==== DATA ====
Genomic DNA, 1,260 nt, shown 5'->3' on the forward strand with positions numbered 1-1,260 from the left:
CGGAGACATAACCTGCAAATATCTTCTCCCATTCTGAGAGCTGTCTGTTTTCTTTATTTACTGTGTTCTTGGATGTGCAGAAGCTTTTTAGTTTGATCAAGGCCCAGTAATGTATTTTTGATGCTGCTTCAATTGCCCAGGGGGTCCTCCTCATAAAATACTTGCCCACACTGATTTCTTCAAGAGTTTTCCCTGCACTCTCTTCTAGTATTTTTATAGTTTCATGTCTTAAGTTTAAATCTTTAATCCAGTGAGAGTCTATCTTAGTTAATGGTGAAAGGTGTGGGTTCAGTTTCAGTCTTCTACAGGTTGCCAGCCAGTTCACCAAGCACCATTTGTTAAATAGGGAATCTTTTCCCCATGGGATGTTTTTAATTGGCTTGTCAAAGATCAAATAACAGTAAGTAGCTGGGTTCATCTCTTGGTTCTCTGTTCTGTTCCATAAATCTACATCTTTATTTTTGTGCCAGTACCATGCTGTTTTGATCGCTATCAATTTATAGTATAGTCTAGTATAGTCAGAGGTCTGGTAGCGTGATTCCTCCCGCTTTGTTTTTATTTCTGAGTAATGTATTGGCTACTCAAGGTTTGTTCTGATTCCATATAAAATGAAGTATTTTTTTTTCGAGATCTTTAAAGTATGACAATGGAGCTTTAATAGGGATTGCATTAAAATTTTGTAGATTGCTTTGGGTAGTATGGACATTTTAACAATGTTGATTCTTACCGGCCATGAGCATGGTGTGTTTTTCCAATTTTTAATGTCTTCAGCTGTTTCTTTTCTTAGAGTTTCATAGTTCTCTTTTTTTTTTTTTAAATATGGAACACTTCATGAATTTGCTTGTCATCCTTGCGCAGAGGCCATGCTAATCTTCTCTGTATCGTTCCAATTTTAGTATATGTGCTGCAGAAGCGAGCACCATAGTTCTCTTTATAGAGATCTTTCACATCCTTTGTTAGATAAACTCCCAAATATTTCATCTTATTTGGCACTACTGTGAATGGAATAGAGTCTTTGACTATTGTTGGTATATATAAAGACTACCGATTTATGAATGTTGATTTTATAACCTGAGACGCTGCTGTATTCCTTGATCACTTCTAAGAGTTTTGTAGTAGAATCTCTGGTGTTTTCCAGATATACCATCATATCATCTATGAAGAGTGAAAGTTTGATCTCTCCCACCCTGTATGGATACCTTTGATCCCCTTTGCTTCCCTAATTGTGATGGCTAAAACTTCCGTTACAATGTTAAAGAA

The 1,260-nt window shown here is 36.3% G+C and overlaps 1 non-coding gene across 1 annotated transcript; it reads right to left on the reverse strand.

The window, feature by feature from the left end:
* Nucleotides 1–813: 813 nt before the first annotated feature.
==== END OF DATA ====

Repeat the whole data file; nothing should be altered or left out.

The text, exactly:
Genomic DNA, 1,260 nt, shown 5'->3' on the forward strand with positions numbered 1-1,260 from the left:
CGGAGACATAACCTGCAAATATCTTCTCCCATTCTGAGAGCTGTCTGTTTTCTTTATTTACTGTGTTCTTGGATGTGCAGAAGCTTTTTAGTTTGATCAAGGCCCAGTAATGTATTTTTGATGCTGCTTCAATTGCCCAGGGGGTCCTCCTCATAAAATACTTGCCCACACTGATTTCTTCAAGAGTTTTCCCTGCACTCTCTTCTAGTATTTTTATAGTTTCATGTCTTAAGTTTAAATCTTTAATCCAGTGAGAGTCTATCTTAGTTAATGGTGAAAGGTGTGGGTTCAGTTTCAGTCTTCTACAGGTTGCCAGCCAGTTCACCAAGCACCATTTGTTAAATAGGGAATCTTTTCCCCATGGGATGTTTTTAATTGGCTTGTCAAAGATCAAATAACAGTAAGTAGCTGGGTTCATCTCTTGGTTCTCTGTTCTGTTCCATAAATCTACATCTTTATTTTTGTGCCAGTACCATGCTGTTTTGATCGCTATCAATTTATAGTATAGTCTAGTATAGTCAGAGGTCTGGTAGCGTGATTCCTCCCGCTTTGTTTTTATTTCTGAGTAATGTATTGGCTACTCAAGGTTTGTTCTGATTCCATATAAAATGAAGTATTTTTTTTTCGAGATCTTTAAAGTATGACAATGGAGCTTTAATAGGGATTGCATTAAAATTTTGTAGATTGCTTTGGGTAGTATGGACATTTTAACAATGTTGATTCTTACCGGCCATGAGCATGGTGTGTTTTTCCAATTTTTAATGTCTTCAGCTGTTTCTTTTCTTAGAGTTTCATAGTTCTCTTTTTTTTTTTTTAAATATGGAACACTTCATGAATTTGCTTGTCATCCTTGCGCAGAGGCCATGCTAATCTTCTCTGTATCGTTCCAATTTTAGTATATGTGCTGCAGAAGCGAGCACCATAGTTCTCTTTATAGAGATCTTTCACATCCTTTGTTAGATAAACTCCCAAATATTTCATCTTATTTGGCACTACTGTGAATGGAATAGAGTCTTTGACTATTGTTGGTATATATAAAGACTACCGATTTATGAATGTTGATTTTATAACCTGAGACGCTGCTGTATTCCTTGATCACTTCTAAGAGTTTTGTAGTAGAATCTCTGGTGTTTTCCAGATATACCATCATATCATCTATGAAGAGTGAAAGTTTGATCTCTCCCACCCTGTATGGATACCTTTGATCCCCTTTGCTTCCCTAATTGTGATGGCTAAAACTTCCGTTACAATGTTAAAGAA

The 1,260-nt window shown here is 36.3% G+C and overlaps 1 non-coding gene across 1 annotated transcript; it reads right to left on the reverse strand.

The window, feature by feature from the left end:
* Nucleotides 1–813: 813 nt before the first annotated feature.